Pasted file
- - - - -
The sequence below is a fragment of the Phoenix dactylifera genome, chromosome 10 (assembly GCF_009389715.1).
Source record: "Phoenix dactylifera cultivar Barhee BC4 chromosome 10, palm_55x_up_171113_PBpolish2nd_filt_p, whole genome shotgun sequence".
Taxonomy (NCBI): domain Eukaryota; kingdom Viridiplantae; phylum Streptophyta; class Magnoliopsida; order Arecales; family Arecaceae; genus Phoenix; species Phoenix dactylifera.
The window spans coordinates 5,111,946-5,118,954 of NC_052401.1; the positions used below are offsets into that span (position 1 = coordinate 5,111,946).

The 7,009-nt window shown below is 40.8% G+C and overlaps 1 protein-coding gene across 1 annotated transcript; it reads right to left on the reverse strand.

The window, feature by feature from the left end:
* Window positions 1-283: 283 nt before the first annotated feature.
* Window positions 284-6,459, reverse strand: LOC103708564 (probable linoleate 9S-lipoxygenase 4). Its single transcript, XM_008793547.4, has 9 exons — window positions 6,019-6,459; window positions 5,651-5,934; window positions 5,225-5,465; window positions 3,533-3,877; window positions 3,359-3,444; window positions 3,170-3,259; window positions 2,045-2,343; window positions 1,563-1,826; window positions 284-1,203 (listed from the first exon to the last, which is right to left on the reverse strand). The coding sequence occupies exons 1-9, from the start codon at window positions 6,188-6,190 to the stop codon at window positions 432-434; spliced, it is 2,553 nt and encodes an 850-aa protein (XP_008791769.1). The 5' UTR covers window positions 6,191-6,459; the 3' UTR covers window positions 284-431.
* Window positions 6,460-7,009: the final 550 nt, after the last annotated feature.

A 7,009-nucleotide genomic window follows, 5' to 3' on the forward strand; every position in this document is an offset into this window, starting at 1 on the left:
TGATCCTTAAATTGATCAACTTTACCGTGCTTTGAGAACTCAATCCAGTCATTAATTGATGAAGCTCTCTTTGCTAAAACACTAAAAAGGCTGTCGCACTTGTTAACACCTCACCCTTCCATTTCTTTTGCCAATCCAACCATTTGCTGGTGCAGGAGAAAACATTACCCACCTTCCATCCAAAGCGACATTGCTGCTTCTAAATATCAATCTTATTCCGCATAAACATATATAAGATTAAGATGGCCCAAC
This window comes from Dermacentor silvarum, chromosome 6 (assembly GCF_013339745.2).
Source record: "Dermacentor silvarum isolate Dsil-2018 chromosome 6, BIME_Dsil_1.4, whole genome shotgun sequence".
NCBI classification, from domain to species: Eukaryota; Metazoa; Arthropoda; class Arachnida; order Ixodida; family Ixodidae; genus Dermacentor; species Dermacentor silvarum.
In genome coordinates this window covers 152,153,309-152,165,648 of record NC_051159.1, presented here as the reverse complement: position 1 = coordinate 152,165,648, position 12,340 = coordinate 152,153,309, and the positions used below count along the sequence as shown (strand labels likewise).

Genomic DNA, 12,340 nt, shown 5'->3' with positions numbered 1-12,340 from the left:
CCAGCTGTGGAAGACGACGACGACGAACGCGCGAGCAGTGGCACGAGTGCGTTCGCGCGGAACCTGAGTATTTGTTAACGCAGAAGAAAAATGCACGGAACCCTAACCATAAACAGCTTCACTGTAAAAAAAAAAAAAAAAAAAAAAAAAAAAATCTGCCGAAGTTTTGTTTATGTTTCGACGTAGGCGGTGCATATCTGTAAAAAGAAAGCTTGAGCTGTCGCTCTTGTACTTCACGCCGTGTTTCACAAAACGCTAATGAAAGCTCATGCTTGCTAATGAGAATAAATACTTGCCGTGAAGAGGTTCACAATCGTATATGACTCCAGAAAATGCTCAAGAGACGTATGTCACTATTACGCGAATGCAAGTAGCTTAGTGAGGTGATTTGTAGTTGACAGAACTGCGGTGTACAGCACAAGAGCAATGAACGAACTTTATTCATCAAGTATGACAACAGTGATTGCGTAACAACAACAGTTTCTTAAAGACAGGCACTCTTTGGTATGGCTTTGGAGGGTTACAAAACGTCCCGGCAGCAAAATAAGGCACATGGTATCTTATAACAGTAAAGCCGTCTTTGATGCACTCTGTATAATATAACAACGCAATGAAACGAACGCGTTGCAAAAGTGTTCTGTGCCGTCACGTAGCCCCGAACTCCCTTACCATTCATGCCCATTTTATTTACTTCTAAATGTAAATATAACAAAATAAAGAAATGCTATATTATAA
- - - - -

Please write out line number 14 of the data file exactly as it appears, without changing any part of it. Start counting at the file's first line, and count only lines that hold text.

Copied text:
NCBI classification, from domain to species: Eukaryota; Metazoa; Arthropoda; class Arachnida; order Ixodida; family Ixodidae; genus Dermacentor; species Dermacentor silvarum.